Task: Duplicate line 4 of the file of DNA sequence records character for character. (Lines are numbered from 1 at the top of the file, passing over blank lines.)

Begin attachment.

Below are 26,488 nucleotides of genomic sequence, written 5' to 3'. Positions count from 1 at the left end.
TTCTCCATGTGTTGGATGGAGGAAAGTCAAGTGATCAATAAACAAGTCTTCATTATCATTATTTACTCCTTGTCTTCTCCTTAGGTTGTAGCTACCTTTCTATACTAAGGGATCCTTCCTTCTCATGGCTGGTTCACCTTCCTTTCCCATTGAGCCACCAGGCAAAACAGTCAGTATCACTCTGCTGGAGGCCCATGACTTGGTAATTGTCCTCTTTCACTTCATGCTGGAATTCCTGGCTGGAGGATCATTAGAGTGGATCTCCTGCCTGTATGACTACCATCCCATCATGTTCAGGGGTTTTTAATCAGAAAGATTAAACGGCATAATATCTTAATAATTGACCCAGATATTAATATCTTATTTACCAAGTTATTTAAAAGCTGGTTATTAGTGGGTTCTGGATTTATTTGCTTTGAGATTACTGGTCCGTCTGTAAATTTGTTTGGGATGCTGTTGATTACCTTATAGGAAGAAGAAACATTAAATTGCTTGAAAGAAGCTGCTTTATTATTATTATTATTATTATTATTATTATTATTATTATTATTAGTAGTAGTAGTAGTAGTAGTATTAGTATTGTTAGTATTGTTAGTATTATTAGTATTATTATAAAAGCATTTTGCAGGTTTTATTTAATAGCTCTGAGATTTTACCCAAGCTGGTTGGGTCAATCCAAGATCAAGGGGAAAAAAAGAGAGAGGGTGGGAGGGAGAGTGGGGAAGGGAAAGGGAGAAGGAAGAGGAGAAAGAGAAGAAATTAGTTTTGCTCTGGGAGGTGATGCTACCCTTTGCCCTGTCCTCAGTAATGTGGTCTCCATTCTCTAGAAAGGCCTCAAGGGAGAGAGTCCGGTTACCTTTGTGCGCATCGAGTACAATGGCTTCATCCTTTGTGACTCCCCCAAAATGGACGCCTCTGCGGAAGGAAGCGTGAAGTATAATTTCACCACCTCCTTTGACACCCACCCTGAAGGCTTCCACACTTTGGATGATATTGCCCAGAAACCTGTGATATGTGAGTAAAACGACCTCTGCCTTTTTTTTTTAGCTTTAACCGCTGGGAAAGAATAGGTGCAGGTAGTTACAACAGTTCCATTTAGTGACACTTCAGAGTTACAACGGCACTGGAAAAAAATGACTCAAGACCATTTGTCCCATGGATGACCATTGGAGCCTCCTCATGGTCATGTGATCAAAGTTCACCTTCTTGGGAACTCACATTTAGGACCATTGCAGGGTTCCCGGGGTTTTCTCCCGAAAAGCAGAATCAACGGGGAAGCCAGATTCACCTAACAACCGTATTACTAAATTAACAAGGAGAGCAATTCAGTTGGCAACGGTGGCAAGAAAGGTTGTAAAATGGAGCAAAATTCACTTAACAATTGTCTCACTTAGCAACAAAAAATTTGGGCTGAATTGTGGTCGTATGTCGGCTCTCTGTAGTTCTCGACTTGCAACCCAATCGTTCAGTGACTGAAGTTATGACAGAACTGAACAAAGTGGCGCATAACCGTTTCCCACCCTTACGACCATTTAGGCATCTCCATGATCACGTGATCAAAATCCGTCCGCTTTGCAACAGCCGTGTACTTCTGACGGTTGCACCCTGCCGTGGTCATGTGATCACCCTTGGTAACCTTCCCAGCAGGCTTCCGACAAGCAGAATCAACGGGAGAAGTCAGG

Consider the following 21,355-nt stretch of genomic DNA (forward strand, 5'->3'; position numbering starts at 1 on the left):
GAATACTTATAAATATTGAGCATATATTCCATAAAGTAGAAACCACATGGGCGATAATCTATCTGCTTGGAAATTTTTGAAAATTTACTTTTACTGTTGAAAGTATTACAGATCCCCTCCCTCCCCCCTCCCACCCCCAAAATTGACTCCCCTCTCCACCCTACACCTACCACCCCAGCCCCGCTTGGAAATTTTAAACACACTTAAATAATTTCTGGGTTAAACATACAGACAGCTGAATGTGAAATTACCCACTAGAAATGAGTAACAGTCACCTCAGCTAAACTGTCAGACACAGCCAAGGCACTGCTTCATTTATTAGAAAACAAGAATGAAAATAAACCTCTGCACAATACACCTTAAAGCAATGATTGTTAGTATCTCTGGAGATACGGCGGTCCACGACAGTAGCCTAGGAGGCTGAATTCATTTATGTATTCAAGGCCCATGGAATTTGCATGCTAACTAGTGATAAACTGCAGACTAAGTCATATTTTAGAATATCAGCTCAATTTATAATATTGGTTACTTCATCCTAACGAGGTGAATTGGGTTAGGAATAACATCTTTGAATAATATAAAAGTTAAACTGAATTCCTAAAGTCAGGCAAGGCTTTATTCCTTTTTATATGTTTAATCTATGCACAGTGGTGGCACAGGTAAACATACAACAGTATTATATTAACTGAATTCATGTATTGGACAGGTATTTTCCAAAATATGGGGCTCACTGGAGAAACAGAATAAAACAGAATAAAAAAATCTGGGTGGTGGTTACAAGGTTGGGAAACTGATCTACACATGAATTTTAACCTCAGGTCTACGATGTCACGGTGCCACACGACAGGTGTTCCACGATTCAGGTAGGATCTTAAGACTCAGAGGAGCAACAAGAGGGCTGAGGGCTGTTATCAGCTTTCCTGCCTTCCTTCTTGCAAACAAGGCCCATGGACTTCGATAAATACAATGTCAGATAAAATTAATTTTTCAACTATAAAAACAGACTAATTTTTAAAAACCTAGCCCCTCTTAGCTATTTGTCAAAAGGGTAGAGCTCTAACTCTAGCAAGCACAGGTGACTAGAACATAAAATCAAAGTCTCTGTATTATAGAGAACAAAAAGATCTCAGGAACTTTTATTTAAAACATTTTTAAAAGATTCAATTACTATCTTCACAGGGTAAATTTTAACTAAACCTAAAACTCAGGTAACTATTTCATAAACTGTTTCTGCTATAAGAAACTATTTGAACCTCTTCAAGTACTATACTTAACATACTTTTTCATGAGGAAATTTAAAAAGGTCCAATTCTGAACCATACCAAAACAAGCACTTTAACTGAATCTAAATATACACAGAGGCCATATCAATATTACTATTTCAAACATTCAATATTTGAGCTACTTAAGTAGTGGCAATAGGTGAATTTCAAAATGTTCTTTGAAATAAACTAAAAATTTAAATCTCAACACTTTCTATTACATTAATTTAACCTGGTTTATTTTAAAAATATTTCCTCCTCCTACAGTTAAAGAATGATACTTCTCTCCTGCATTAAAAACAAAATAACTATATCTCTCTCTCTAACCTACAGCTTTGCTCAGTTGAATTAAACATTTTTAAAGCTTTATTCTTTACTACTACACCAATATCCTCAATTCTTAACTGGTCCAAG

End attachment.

GAATACTTATAAATATTGAGCATATATTCCATAAAGTAGAAACCACATGGGCGATAATCTATCTGCTTGGAAATTTTTGAAAATTTACTTTTACTGTTGAAAGTATTACAGATCCCCTCCCTCCCCCCTCCCACCCCCAAAATTGACTCCCCTCTCCACCCTACACCTACCACCCCAGCCCCGCTTGGAAATTTTAAACACACTTAAATAATTTCTGGGTTAAACATACAGACAGCTGAATGTGAAATTACCCACTAGAAATGAGTAACAGTCACCTCAGCTAAACTGTCAGACACAGCCAAGGCACTGCTTCATTTATTAGAAAACAAGAATGAAAATAAACCTCTGCACAATACACCTTAAAGCAATGATTGTTAGTATCTCTGGAGATACGGCGGTCCACGACAGTAGCCTAGGAGGCTGAATTCATTTATGTATTCAAGGCCCATGGAATTTGCATGCTAACTAGTGATAAACTGCAGACTAAGTCATATTTTAGAATATCAGCTCAATTTATAATATTGGTTACTTCATCCTAACGAGGTGAATTGGGTTAGGAATAACATCTTTGAATAATATAAAAGTTAAACTGAATTCCTAAAGTCAGGCAAGGCTTTATTCCTTTTTATATGTTTAATCTATGCACAGTGGTGGCACAGGTAAACATACAACAGTATTATATTAACTGAATTCATGTATTGGACAGGTATTTTCCAAAATATGGGGCTCACTGGAGAAACAGAATAAAACAGAATAAAAAAATCTGGGTGGTGGTTACAAGGTTGGGAAACTGATCTACACATGAATTTTAACCTCAGGTCTACGATGTCACGGTGCCACACGACAGGTGTTCCACGATTCAGGTAGGATCTTAAGACTCAGAGGAGCAACAAGAGGGCTGAGGGCTGTTATCAGCTTTCCTGCCTTCCTTCTTGCAAACAAGGCCCATGGACTTCGATAAATACAATGTCAGATAAAATTAATTTTTCAACTATAAAAACAGACTAATTTTTAAAAACCTAGCCCCTCTTAGCTATTTGTCAAAAGGGTAGAGCTCTAACTCTAGCAAGCACAGGTGACTAGAACATAAAATCAAAGTCTCTGTATTATAGAGAACAAAAAGATCTCAGGAACTTTTATTTAAAACATTTTTAAAAGATTCAATTACTATCTTCACAGGGTAAATTTTAACTAAACCTAAAACTCAGGTAACTATTTCATAAACTGTTTCTGCTATAAGAAACTATTTGAACCTCTTCAAGTACTATACTTAACATACTTTTTCATGAGGAAATTTAAAAAGGTCCAATTCTGAACCATACCAAAACAAGCACTTTAACTGAATCTAAATATACACAGAGGCCATATCAATATTACTATTTCAAACATTCAATATTTGAGCTACTTAAGTAGTGGCAATAGGTGAATTTCAAAATGTTCTTTGAAATAAACTAAAAATTTAAATCTCAACACTTTCTATTACATTAATTTAACCTGGTTTATTTTAAAAATATTTCCTCCTCCTACAGTTAAAGAATGATACTTCTCTCCTGCATTAAAAACAAAATAACTATATCTCTCTCTCTAACCTACAGCTTTGCTCAGTTGAATTAAACATTTTTAAAGCTTTATTCTTTACTACTACACCAATATCCTCAATTCTTAACTGGTCCAAG